Dag Granath, Saman Amel Atelier

Stockholm, Sweden

What business aspects have led to the success of Saman Amel Atelier?

I think it would be dishonest to neglect the fact that timing and good fortune had a big impact in the process. However, we started out producing ties which we sew ourselves here in Stockholm. Saman is a trained tailor and after having sewn dresses and jackets for a couple of friends he wanted to be able to merchandise a product to sell online. Having done this for a few years, we built a form of platform for our brand. People felt that it was genuine. Two young guys wanting to learn the craft, not taking any shortcuts on the way. So when we launched the atelier in late 2014 we had somewhat of a following already which meant orders started coming in pretty early.

Our market entry was also very timely in the sense that the average Stockholm customer has, over the past few years, grown an interest in products heavy in handicraft. Stockholm tends to be an early adopter of these sorts of things. As the general interest grew, I reckon we positioned ourselves as an alternative to the conventional approach to the custom made product and experience. We attracted a younger clientele that had a respect for the craft and the process, although wanted something less conservative than what they usually associated classic menswear with.

What do you think is the future of tailoring? Do you see technology replacing the essential art of tailoring for instance, cutting, measuring or producing bespoke suits?

We are very optimistic about the future. Not only for our brand but for the branch as a whole. Essentially, we think that the conventional fashion system is obsolete and as people are finding this out they seek other solutions. Frankly, we live in a consumer society where one’s identity is closely connected to one’s consumption patterns. Given this, it is not strange that people are starting to demand more. People do not want to associate their identity with a brand that have their stuff being made by child labour or that are constructed in lousy materials. They want to feel that they are paying for more than a logotype.

Also, we think that people are starting to turn away from the logic of fast-fashion and starting to appreciate the process of making something custom made. Yes, it takes a little longer and might cost a little more, but more and more people realize they would rather have one great jacket that is made specifically for them than three mediocre ones. The “see-now-buy-now” philosophy is simply not the way to go. People get stressed out about this mentality and also that logic obviously has side effects on our environment.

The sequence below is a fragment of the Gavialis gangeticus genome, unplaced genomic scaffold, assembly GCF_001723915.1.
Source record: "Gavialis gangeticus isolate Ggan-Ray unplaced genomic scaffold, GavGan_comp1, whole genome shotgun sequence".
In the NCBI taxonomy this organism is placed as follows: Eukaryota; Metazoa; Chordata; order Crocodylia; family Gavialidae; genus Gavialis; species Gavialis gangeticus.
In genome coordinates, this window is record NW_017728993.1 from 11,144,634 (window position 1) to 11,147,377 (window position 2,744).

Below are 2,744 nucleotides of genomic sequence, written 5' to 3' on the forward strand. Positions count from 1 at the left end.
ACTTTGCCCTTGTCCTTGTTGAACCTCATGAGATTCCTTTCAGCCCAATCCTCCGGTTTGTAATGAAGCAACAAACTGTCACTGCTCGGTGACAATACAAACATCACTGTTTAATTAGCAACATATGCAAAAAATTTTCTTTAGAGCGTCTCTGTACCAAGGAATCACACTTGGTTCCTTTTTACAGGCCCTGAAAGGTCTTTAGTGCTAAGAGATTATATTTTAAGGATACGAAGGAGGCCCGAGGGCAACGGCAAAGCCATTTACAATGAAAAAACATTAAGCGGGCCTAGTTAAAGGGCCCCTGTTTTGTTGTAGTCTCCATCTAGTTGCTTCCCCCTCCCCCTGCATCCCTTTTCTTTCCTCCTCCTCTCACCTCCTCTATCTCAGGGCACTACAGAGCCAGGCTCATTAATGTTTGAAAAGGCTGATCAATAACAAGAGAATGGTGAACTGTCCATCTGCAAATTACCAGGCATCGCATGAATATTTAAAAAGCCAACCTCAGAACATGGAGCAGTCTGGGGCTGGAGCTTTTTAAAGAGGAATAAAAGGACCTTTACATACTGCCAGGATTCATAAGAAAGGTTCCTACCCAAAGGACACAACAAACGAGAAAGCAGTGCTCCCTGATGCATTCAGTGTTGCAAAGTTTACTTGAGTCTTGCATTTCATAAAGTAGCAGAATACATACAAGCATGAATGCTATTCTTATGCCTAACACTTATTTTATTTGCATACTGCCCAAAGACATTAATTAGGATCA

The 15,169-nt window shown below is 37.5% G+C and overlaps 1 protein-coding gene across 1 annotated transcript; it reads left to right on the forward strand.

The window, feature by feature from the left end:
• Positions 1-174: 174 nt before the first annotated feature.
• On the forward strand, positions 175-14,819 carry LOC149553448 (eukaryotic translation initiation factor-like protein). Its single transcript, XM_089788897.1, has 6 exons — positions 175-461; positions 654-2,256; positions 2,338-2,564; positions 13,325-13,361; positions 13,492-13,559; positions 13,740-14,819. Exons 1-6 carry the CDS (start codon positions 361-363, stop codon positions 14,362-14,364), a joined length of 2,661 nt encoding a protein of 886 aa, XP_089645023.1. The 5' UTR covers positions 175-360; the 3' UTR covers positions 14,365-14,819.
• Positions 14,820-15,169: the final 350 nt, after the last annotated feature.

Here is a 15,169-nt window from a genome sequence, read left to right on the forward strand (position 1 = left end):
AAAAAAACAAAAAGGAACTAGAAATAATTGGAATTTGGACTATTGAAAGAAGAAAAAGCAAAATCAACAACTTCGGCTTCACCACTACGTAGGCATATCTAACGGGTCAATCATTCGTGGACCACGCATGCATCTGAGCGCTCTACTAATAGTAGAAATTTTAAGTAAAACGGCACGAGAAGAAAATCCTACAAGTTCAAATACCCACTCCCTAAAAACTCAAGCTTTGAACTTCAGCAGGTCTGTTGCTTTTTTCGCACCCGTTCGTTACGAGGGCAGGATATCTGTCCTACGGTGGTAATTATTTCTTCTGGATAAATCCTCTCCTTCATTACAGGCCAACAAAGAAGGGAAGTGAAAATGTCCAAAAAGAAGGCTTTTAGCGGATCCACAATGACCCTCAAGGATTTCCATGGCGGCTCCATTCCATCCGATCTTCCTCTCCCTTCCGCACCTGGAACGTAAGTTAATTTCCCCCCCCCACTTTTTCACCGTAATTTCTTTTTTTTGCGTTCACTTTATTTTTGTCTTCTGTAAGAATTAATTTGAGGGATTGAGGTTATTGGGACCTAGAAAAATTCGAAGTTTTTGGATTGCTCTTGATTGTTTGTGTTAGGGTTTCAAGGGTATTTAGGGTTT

What is Saman Amel’s unique value proposition and how do you acquire your customers?

We really do not have a sales pitch. Sometimes we get the question: “why should I buy a jacket from you when I can buy two for the same price in a conventional retail store?” We definitely do not want to be elitist, but if a person has that type of outlook, maybe the conventional retail store is better for them.

However, when a client comes to our atelier we sit down with the client for a while. We have a coffee and get to know each other. This is essential for us to be able to help the client later in the process. Usually, the client might have some idea of what he needs or he might have seen some of the stuff we have made before. If the client has never had anything made for him before, we will in 90% of the cases suggest something very simple like a grey or a blue suit. Our goal is to make a product that the client will be able to wear a lot. We want to put focus on the parts of the wardrobe that really makes the difference.

If a client wants to have more than one product made the first time, we usually say no. We want to start of slow by making one garment per product group so that the client is not rushing. Perfection does not happen overnight (really, there is no such thing as perfection in tailoring) and the process of creating and developing the pattern specifically for the client can take time. When they have had their first product made and have worn it in, we go on to the next one. Now, the client is involved in the process and he will start to appreciate his clothes more than before. He starts to observe the small aspects that makes the difference between a garment that he likes, and a garment that he loves.

Address and info

Kommendörsgatan 21
114 48 Stockholm